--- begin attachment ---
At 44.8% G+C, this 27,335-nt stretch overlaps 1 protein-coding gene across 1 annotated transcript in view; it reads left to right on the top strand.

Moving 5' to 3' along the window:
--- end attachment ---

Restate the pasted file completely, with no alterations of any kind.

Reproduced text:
At 44.8% G+C, this 27,335-nt stretch overlaps 1 protein-coding gene across 1 annotated transcript in view; it reads left to right on the top strand.

Moving 5' to 3' along the window: